Tuesday, July 15, 2008

Holiday Roads

We had to laugh when the road ended at a barn. But it wasn't the giddy pink-cheeked laughter of rollicking fun. It wasn't the forced nervous laughter of polite embarassment. It lay somewhere between a laugh of exasperation and a wild-eyed laugh of madness.

Our road surface had downgraded twice already and what we were driving on when we reached Annedale was not really even a road---just mud-ruts covered with gravel and neglect. Annedale was, for what we were able to tell, pretty much just a collection of several farm houses along a winding dirt road slung over some very green and in most other situations no doubt extremely lovely hills.

Google tells me that the road is called "Te Mai Road" though there were no markers or signs indicating this. I found on this map here where I think we ended up.

We found ourselves there after a series of missed turns while heading down Route 52 out of Wellington towards our weekend accomodations at Sharika Farmstay. It was our first time outside of Wellington since arriving in NZ, and a trip we'd been saving up for since we got here. Like many trips out into the unknown, we departed with songs in our hearts and a buzz of excitement in the car and we arrived with near-total exhaustion and a sense of profound relief.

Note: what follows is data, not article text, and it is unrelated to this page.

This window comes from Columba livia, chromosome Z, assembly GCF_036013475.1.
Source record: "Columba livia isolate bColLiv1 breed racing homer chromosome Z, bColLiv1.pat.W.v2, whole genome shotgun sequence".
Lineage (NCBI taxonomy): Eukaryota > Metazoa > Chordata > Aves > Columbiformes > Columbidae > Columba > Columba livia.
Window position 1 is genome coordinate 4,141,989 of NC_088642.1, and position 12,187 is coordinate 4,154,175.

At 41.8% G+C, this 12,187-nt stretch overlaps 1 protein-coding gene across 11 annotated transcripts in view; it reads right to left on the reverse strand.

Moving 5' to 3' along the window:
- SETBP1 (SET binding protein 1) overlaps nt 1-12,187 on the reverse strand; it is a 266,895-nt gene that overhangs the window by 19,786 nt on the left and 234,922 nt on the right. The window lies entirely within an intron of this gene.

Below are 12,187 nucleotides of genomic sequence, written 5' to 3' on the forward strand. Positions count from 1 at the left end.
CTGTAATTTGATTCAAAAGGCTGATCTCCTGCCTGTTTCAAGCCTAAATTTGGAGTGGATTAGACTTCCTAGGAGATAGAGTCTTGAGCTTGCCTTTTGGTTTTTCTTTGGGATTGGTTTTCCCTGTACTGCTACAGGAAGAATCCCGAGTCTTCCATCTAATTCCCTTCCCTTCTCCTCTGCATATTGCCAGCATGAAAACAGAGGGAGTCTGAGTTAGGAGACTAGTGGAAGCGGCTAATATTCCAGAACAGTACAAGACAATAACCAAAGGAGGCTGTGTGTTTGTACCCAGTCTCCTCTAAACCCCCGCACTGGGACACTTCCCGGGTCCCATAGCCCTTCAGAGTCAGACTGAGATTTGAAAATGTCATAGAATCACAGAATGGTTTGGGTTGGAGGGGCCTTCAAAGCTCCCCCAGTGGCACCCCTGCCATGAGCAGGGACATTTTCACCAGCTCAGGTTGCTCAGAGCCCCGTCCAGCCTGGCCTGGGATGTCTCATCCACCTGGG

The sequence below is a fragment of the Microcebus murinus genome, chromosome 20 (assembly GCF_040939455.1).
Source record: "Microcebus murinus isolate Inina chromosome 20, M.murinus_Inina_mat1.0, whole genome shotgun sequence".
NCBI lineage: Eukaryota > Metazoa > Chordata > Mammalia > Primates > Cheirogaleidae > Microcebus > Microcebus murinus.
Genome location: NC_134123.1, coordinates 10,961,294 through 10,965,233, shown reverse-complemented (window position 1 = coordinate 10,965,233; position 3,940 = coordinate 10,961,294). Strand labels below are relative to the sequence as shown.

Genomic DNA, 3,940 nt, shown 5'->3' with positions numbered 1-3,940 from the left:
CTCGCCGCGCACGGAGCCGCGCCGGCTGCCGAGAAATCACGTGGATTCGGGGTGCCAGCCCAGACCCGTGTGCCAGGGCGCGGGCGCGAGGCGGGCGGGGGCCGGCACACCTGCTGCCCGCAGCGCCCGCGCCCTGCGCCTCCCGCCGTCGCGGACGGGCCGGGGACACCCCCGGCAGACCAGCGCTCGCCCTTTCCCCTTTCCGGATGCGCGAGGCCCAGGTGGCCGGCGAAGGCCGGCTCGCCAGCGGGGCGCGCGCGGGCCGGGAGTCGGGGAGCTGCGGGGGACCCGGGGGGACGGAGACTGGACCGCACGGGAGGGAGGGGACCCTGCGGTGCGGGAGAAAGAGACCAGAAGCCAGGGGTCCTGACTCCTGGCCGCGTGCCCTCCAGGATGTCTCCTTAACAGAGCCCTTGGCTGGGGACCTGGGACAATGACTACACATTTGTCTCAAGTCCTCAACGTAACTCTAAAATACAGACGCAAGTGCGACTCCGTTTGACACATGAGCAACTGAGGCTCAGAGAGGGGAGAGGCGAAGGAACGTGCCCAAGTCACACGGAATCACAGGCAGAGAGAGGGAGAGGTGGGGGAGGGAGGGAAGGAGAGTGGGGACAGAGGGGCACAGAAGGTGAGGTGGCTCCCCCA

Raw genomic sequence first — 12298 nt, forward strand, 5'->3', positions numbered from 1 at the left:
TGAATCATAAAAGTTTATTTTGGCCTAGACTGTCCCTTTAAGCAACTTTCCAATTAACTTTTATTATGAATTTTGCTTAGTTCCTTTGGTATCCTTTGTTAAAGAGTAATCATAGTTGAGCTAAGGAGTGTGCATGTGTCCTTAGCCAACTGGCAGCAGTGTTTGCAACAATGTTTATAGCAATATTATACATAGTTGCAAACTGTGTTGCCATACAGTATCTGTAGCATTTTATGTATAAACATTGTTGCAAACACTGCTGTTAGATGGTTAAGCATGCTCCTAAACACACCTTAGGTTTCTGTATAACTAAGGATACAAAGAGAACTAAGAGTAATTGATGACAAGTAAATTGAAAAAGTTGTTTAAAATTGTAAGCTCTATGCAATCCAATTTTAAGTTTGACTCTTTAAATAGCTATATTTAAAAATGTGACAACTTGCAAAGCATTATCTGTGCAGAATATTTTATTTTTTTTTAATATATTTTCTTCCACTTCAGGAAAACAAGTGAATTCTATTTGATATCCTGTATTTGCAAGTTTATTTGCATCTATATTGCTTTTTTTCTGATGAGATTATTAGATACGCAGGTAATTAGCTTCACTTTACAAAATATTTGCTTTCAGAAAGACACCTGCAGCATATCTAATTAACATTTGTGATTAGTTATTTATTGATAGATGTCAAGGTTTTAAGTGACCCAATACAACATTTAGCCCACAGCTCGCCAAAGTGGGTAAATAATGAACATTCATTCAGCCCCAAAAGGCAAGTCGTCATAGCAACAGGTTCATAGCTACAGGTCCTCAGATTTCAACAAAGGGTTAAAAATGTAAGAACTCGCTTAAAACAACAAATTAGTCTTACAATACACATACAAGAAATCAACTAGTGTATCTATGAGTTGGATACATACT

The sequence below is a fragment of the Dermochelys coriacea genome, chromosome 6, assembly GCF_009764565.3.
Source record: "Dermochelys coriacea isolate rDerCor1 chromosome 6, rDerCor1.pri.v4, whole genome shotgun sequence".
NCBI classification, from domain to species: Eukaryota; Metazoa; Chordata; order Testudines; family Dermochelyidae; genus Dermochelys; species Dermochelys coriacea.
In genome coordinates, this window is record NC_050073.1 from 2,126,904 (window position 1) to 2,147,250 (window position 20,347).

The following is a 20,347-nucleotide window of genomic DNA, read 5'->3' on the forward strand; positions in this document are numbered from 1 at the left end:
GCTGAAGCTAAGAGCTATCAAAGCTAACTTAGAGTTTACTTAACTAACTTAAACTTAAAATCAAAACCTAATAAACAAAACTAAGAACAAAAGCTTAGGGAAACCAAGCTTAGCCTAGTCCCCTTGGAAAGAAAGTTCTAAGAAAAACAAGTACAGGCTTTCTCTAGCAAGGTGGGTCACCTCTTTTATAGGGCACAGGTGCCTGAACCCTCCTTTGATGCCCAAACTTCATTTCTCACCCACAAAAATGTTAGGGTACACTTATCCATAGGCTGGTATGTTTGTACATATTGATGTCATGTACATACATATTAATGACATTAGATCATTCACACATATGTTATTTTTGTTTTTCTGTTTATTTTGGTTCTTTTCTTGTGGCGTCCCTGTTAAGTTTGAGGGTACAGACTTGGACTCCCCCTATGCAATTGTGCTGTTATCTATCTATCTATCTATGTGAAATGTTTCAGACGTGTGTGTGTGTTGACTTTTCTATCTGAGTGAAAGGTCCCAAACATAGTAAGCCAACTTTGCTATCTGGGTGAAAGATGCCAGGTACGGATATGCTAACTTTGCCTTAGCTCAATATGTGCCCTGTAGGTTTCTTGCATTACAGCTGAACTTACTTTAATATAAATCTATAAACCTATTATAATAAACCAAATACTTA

I was navigator during our trip. Though I think Joanne may disagree.

Our first mistake was to miss Route 52 entirely the first time we went through Masterton. By "our" here I mean "my" since I was the one with the fanciful bit of terrestrial illustration called the AA 2008 Taranaki, Lower North Island & Wellington Visitor Guide open on my lap. We entered Masterton on SH 2, blew past our turn off and continued on SH 2 until we were overcome by the creeping sense that "...this doesn't look right." It took us a good five minutes for it to build to the point that one of us said something. I think it was Joanne.

We back-tracked to Masterton, answering a barrage of questions from the back seat about why we were turning the car around in the middle of the country and, mindful of the poorly marked turnoff and scrutinizing every sign, turned down a completely new completely wrong road and charged forth with confidence.

We'd been so successful at Carterton, the previous small town, in sidetracking out to Stonehenge Aotearoa to have a look at the curious rural reconstruction of the famous druidic astrological timekeeping monument or sacrifical virgin amphitheatre or whatever it was that the proto-Britons had laboriously constructed near Salisbury thousands and thousands of years ago. We had strayed off the highway, failed to actually visit the monument (it has hours) and returned to our path with such simple ease that I was feeling pretty confident in our ability to bush-whack our way through the NZ countryside by the time we'd reached Masterton.

Our second missed turn took us to Tinui, a small, charming out-of-the-way place that we were actually very happy to have discovered. After only two missed turns it was still pretty early in the day and Tinui fell into the category of "happy accident" when we rolled up on sort of makeshift gift-shop and museum and borrowed their skeleton key to open the old schoolhouse which had been converted into an outbuilding bathroom. We took lots of pictures. They had tons of artifacts from earlier times---the war, the running of telephone lines, early farmsteads and sheep stations. It was all fascinating stuff and Tinui deserves at least a post of its own some day.